Ready to sacrifice Windows for open source mania?



Simon Moores

Tech Talk

It's encouraging to see that intelligent debate is alive and well within the industry. Most recently, IR35...



Simon Moores

Tech Talk

It's encouraging to see that intelligent debate is alive and well within the industry. Most recently, IR35 and the trials of Microsoft found me trekking between different television programmes on both the BBC and Sky News.

Where the IR35 legislation was concerned, I commented that the politics of envy was divisive and had no place within an expanding information society. I doubt this argument will change the chancellor's mind and perhaps internment remains the only practical solution to the threatened exodus of IT contractors from the UK.

What surprised me most over the recent Microsoft verdict was the strength of opinion behind the company. Sky News carried out a viewer poll, which was pretty evenly split between those who thought that introducing the death penalty in anti-trust cases was a good idea and those who believed that the ends justified the means, as long as they could still play Doom.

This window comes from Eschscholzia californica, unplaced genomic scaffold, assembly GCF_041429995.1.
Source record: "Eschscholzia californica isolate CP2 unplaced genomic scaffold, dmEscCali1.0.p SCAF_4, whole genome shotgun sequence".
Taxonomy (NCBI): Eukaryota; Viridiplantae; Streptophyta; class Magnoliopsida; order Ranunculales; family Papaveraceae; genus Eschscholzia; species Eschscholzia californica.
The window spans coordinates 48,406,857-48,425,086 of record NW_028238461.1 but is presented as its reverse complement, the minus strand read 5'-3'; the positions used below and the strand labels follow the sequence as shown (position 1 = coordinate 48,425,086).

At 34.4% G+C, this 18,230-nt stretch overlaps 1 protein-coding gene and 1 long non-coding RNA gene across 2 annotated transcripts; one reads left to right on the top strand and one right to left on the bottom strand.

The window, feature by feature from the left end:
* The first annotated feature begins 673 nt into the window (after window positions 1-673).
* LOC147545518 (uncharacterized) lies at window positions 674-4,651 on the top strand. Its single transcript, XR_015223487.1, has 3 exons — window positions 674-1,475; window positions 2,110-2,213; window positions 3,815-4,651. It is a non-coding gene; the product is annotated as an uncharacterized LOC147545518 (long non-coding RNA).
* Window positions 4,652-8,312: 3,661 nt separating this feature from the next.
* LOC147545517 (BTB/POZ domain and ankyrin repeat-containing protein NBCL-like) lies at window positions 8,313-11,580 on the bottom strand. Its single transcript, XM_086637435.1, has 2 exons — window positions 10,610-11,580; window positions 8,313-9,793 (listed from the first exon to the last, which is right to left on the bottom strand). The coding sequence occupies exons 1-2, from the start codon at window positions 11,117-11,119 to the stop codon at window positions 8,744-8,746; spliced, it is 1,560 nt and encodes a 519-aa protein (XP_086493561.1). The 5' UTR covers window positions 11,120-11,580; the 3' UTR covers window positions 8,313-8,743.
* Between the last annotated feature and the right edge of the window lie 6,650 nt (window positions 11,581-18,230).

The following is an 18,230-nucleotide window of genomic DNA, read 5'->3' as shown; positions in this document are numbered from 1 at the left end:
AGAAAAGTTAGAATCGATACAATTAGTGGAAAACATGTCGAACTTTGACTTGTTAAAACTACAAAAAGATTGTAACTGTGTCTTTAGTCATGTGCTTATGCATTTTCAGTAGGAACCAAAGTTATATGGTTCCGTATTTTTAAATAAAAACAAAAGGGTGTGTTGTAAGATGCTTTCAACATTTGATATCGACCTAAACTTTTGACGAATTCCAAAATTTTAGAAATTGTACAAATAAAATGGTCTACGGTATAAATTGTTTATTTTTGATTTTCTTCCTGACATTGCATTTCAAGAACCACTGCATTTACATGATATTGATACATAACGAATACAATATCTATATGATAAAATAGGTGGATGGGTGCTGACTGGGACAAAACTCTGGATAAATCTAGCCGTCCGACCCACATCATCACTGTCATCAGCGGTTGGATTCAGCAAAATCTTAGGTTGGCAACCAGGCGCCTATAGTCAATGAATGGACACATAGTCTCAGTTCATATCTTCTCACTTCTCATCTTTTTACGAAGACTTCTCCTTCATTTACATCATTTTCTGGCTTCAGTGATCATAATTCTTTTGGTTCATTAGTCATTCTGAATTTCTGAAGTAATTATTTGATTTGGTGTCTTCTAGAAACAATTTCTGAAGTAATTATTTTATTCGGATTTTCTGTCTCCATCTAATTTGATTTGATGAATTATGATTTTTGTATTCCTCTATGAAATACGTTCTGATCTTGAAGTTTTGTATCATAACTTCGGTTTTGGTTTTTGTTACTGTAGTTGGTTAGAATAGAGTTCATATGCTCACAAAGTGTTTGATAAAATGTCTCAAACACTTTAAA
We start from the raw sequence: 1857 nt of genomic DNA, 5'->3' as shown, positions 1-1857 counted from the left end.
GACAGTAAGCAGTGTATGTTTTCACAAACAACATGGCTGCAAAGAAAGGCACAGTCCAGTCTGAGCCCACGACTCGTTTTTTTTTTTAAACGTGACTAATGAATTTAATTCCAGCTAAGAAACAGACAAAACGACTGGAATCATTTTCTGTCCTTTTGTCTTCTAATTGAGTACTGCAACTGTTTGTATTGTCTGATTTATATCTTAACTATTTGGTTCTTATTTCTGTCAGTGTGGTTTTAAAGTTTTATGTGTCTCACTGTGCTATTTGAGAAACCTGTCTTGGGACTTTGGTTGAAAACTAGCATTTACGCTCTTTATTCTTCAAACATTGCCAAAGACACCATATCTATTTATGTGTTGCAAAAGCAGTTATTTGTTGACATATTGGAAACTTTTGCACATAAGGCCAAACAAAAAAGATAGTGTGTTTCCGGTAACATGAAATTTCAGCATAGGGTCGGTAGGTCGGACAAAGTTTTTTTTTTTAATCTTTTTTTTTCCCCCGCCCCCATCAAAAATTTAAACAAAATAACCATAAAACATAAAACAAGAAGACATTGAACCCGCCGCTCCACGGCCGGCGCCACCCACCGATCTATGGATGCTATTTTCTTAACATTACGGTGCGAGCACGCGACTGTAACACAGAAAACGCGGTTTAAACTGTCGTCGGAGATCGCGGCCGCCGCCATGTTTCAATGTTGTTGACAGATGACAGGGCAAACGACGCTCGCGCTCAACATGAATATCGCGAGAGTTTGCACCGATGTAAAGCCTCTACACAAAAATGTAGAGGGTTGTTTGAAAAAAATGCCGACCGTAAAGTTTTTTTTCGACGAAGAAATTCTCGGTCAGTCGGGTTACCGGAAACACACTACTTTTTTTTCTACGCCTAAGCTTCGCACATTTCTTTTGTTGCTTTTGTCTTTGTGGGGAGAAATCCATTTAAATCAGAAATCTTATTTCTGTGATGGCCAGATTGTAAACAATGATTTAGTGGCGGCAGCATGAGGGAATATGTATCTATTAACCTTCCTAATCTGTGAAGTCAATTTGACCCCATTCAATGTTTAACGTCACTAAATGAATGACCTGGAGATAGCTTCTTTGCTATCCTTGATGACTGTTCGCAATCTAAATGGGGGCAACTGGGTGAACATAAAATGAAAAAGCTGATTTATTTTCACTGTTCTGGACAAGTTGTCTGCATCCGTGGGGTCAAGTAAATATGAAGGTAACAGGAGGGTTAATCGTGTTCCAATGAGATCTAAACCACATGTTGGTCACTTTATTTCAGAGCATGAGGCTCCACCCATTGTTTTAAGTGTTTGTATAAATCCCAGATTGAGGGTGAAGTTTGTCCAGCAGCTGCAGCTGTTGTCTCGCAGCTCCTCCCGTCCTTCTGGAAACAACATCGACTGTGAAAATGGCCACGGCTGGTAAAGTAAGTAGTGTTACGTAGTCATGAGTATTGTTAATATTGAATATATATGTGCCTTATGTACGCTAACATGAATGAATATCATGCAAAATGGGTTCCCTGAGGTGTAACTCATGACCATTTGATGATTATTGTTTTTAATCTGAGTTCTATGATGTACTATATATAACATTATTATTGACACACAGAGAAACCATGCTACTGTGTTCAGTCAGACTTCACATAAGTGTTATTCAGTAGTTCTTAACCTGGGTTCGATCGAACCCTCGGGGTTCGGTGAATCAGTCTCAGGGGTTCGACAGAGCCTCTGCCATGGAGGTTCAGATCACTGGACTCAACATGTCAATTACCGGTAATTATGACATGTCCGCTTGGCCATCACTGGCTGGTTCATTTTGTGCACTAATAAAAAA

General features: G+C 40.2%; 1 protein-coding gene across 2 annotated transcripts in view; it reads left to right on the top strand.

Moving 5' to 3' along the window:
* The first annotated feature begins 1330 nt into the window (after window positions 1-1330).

Among the small blizzard of e-mails I received was a gem from the home of one of Microsoft's closest rivals; an elegant one liner, which quite simply said, "Hang the scum".

Not normally counted among Microsoft's warmest apologists, I felt I had to consider a world without Windows and Gates. Perhaps some unknown talent might have filled the gap but would Steve Jobs or even Scott McNealy have offered us anything better or indeed cheaper to start the 21st century with?

Take Sun Microsystems, the dotty element of Com. Great hardware, great software and ouch, what a great price! And Apple too. Both firms, in their own special way, illustrate why business loves Microsoft, for all its faults: it's arrogance and undisputed record as the industry's leading playground bully.

Microsoft may have artificially inflated the cost of personal computing but people voted with their feet and the industry, in general, colluded. The companies that complained the most were unsurprisingly the ones that were most at threat from Microsoft's more competitive pricing structure.

Thanks in part to the explosion in the PC market generated by the Internet, prices have been falling steadily for the past two years.

They have, I believe, some way still to go and with luck, the intervention of the courts may speed up the process. But until then, I'm not ready to sacrifice the comfort, convenience, cost and consistency of the Windows environment for some as yet still vague promise of open source nirvana.

Simon Moores is chairman of the Windows NT Forum and Java Forum

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